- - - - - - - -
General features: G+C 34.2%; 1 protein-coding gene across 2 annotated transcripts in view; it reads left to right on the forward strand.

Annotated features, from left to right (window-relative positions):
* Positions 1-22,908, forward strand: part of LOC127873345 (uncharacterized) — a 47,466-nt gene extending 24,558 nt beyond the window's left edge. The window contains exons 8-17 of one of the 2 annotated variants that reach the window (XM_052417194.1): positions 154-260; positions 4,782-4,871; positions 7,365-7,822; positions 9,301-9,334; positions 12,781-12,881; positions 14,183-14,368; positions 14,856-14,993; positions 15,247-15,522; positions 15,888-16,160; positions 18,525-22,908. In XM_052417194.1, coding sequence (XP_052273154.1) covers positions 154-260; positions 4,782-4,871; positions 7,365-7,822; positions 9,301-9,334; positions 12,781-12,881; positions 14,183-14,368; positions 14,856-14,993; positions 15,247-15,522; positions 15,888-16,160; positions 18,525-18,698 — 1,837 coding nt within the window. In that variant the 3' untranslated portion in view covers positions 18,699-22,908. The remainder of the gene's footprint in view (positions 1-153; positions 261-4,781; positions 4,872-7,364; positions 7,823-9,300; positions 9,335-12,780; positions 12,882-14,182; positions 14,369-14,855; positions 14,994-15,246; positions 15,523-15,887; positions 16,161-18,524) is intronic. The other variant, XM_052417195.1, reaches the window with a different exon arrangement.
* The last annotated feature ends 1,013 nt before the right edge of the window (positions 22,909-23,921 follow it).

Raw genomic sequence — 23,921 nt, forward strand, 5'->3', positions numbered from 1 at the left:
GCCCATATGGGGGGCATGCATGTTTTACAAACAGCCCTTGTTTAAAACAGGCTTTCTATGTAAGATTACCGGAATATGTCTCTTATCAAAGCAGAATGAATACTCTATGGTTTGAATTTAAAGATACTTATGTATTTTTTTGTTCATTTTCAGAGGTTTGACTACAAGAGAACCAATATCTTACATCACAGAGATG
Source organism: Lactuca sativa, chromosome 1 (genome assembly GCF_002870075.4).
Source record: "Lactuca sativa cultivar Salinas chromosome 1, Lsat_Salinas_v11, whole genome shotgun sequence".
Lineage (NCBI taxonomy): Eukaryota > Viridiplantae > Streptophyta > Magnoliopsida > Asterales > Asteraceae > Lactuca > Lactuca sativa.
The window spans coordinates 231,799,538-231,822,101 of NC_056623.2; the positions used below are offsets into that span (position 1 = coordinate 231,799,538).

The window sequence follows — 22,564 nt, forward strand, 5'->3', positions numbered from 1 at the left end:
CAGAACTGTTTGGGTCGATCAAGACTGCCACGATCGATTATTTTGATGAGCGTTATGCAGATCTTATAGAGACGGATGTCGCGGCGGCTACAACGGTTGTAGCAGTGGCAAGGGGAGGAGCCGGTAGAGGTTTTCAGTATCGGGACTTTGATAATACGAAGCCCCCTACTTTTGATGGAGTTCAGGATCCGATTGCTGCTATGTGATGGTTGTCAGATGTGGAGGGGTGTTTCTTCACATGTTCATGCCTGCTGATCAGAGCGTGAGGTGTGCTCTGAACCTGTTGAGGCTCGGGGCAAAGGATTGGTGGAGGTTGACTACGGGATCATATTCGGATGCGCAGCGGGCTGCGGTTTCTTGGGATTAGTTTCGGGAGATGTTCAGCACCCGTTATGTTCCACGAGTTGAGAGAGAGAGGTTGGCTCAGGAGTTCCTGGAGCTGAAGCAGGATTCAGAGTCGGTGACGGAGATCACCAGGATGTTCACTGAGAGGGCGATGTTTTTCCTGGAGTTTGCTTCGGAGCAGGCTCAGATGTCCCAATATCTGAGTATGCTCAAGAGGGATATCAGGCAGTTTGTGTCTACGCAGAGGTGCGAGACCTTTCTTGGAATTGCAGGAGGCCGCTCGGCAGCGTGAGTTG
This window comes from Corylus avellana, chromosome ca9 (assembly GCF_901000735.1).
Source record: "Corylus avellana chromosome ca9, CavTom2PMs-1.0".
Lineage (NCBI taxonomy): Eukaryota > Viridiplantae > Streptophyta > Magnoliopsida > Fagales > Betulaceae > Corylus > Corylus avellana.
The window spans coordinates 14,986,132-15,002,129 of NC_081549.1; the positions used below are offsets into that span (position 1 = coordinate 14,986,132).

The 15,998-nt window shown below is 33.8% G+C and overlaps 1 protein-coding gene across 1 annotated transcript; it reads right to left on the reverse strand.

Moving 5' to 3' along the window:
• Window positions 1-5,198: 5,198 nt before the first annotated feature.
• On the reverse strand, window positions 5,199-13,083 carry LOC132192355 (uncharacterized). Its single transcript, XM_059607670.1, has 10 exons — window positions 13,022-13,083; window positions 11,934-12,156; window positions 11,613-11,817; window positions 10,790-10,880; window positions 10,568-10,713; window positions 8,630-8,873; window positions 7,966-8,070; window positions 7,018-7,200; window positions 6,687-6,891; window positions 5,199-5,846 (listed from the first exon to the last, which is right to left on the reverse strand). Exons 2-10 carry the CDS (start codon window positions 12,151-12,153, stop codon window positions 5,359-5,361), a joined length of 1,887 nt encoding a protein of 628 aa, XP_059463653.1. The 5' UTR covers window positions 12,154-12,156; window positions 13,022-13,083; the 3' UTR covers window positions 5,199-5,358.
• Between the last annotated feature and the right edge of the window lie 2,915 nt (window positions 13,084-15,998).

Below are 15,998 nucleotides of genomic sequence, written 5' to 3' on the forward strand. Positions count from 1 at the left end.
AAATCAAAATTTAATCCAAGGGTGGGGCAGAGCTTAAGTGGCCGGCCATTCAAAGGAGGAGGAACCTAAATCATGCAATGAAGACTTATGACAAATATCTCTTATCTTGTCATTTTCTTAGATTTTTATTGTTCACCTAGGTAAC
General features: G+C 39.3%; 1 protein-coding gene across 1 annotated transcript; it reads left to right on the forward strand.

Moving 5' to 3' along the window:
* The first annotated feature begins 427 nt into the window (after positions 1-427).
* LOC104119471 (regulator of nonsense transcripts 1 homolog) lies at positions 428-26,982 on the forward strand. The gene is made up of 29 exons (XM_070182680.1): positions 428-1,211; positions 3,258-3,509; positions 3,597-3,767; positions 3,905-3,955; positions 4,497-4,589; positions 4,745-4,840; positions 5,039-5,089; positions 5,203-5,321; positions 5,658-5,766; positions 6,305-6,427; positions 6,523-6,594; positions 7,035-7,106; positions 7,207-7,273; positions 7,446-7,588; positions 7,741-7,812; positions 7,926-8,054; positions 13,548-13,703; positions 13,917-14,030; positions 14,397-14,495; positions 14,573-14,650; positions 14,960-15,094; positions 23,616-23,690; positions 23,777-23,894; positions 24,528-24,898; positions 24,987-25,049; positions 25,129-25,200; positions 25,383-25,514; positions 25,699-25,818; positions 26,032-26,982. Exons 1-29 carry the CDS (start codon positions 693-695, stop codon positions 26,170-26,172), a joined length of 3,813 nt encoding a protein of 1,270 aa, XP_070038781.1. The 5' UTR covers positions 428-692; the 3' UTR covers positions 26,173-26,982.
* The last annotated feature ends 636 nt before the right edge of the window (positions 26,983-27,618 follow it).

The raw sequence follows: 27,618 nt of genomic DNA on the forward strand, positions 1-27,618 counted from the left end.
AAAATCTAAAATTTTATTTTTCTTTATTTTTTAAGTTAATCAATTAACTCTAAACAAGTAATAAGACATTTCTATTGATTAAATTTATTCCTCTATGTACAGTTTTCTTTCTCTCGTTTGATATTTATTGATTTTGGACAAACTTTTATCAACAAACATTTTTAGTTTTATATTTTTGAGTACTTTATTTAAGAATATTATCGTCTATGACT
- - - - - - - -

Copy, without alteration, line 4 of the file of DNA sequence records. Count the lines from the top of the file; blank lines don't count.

* The last annotated feature ends 1,013 nt before the right edge of the window (positions 22,909-23,921 follow it).